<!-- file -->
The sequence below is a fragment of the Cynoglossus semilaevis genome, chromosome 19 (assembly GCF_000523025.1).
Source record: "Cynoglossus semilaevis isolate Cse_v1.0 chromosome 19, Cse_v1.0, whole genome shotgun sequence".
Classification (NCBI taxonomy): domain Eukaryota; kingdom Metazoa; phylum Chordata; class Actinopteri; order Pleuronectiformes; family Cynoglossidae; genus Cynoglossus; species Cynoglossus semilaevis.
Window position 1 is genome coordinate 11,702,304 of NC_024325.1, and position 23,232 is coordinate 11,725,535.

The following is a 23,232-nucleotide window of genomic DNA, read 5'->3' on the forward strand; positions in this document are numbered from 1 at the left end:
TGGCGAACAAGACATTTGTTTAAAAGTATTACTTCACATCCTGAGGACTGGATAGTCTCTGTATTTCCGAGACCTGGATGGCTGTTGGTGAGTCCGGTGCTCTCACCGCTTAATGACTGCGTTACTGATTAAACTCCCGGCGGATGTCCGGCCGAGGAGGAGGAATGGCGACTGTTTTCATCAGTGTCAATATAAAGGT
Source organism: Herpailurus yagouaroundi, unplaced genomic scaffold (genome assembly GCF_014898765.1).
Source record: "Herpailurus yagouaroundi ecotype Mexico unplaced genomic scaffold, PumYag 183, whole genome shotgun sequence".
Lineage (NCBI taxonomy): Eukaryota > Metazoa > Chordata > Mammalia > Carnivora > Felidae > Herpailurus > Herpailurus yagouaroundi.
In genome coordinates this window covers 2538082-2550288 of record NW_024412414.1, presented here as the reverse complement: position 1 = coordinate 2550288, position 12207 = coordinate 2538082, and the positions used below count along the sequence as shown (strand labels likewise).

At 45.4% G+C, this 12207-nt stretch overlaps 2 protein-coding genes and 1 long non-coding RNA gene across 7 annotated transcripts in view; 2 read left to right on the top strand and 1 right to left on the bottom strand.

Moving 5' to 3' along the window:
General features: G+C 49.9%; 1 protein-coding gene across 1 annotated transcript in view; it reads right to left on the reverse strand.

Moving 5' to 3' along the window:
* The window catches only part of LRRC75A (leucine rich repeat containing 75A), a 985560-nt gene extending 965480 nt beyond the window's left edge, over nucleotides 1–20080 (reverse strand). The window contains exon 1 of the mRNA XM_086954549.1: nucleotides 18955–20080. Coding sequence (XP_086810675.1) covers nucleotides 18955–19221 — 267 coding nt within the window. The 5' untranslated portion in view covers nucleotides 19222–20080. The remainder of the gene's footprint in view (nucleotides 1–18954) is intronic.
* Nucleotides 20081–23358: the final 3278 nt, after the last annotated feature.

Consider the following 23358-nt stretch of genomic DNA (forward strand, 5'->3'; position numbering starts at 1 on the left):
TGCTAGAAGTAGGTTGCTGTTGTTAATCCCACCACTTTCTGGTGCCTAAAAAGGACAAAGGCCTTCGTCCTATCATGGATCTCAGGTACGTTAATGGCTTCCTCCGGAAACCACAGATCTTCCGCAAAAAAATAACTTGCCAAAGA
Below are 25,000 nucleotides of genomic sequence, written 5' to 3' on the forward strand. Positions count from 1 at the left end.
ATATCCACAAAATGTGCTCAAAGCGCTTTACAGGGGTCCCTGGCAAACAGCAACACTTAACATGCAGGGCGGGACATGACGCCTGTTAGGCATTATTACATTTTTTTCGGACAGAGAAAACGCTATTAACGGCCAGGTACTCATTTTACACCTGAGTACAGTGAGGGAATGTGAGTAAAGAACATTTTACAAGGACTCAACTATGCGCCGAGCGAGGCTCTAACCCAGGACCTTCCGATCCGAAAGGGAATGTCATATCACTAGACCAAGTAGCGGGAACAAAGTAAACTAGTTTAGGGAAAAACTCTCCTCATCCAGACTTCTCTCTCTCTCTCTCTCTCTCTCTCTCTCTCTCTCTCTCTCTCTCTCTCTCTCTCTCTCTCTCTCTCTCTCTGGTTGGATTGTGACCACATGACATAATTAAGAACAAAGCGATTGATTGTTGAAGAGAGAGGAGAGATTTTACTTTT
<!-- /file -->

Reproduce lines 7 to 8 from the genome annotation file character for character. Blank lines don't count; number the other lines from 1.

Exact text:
Source organism: Herpailurus yagouaroundi, unplaced genomic scaffold (genome assembly GCF_014898765.1).
Source record: "Herpailurus yagouaroundi ecotype Mexico unplaced genomic scaffold, PumYag 183, whole genome shotgun sequence".